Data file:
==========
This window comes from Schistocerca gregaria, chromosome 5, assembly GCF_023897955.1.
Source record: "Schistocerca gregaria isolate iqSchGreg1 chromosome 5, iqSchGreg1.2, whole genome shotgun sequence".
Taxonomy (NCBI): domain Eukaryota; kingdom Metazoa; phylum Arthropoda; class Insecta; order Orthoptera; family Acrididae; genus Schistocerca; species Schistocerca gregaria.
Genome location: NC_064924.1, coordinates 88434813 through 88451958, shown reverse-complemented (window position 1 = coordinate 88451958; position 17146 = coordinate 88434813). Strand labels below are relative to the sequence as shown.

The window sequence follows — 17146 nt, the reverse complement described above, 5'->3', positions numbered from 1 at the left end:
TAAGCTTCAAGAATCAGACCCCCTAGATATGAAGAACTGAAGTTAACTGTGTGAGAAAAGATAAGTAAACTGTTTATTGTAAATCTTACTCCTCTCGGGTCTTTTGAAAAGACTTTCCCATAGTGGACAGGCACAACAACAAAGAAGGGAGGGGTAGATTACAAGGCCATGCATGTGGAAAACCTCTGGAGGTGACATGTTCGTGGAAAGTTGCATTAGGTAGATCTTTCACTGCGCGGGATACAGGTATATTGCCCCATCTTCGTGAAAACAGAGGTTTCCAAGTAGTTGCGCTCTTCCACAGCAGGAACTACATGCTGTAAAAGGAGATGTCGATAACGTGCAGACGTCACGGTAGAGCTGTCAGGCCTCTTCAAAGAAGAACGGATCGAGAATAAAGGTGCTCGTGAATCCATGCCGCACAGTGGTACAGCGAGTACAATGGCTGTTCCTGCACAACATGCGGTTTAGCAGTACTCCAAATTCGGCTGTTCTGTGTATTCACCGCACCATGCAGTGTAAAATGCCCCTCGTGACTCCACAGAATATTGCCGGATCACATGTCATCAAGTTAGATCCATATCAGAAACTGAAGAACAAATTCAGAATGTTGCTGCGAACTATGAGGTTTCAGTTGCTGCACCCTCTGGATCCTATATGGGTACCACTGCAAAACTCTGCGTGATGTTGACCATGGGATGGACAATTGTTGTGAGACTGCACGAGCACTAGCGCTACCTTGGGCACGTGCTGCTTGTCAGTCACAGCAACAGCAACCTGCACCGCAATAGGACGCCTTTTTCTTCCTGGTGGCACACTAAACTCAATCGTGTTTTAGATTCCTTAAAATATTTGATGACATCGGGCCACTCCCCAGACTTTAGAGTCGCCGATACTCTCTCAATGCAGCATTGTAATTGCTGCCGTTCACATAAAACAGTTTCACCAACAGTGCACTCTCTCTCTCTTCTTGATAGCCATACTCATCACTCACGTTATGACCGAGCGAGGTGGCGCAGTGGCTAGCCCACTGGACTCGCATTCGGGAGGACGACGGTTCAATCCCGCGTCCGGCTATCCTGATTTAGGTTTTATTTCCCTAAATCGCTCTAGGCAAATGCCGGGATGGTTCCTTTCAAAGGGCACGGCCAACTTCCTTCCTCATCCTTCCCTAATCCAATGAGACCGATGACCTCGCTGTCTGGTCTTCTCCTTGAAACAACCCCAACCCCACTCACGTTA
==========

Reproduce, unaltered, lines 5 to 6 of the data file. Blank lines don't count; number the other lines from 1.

The window sequence follows — 17146 nt, the reverse complement described above, 5'->3', positions numbered from 1 at the left end:
TAAGCTTCAAGAATCAGACCCCCTAGATATGAAGAACTGAAGTTAACTGTGTGAGAAAAGATAAGTAAACTGTTTATTGTAAATCTTACTCCTCTCGGGTCTTTTGAAAAGACTTTCCCATAGTGGACAGGCACAACAACAAAGAAGGGAGGGGTAGATTACAAGGCCATGCATGTGGAAAACCTCTGGAGGTGACATGTTCGTGGAAAGTTGCATTAGGTAGATCTTTCACTGCGCGGGATACAGGTATATTGCCCCATCTTCGTGAAAACAGAGGTTTCCAAGTAGTTGCGCTCTTCCACAGCAGGAACTACATGCTGTAAAAGGAGATGTCGATAACGTGCAGACGTCACGGTAGAGCTGTCAGGCCTCTTCAAAGAAGAACGGATCGAGAATAAAGGTGCTCGTGAATCCATGCCGCACAGTGGTACAGCGAGTACAATGGCTGTTCCTGCACAACATGCGGTTTAGCAGTACTCCAAATTCGGCTGTTCTGTGTATTCACCGCACCATGCAGTGTAAAATGCCCCTCGTGACTCCACAGAATATTGCCGGATCACATGTCATCAAGTTAGATCCATATCAGAAACTGAAGAACAAATTCAGAATGTTGCTGCGAACTATGAGGTTTCAGTTGCTGCACCCTCTGGATCCTATATGGGTACCACTGCAAAACTCTGCGTGATGTTGACCATGGGATGGACAATTGTTGTGAGACTGCACGAGCACTAGCGCTACCTTGGGCACGTGCTGCTTGTCAGTCACAGCAACAGCAACCTGCACCGCAATAGGACGCCTTTTTCTTCCTGGTGGCACACTAAACTCAATCGTGTTTTAGATTCCTTAAAATATTTGATGACATCGGGCCACTCCCCAGACTTTAGAGTCGCCGATACTCTCTCAATGCAGCATTGTAATTGCTGCCGTTCACATAAAACAGTTTCACCAACAGTGCACTCTCTCTCTCTTCTTGATAGCCATACTCATCACTCACGTTATGACCGAGCGAGGTGGCGCAGTGGCTAGCCCACTGGACTCGCATTCGGGAGGACGACGGTTCAATCCCGCGTCCGGCTATCCTGATTTAGGTTTTATTTCCCTAAATCGCTCTAGGCAAATGCCGGGATGGTTCCTTTCAAAGGGCACGGCCAACTTCCTTCCTCATCCTTCCCTAATCCAATGAGACCGATGACCTCGCTGTCTGGTCTTCTCCTTGAAACAACCCCAACCCCACTCACGTTA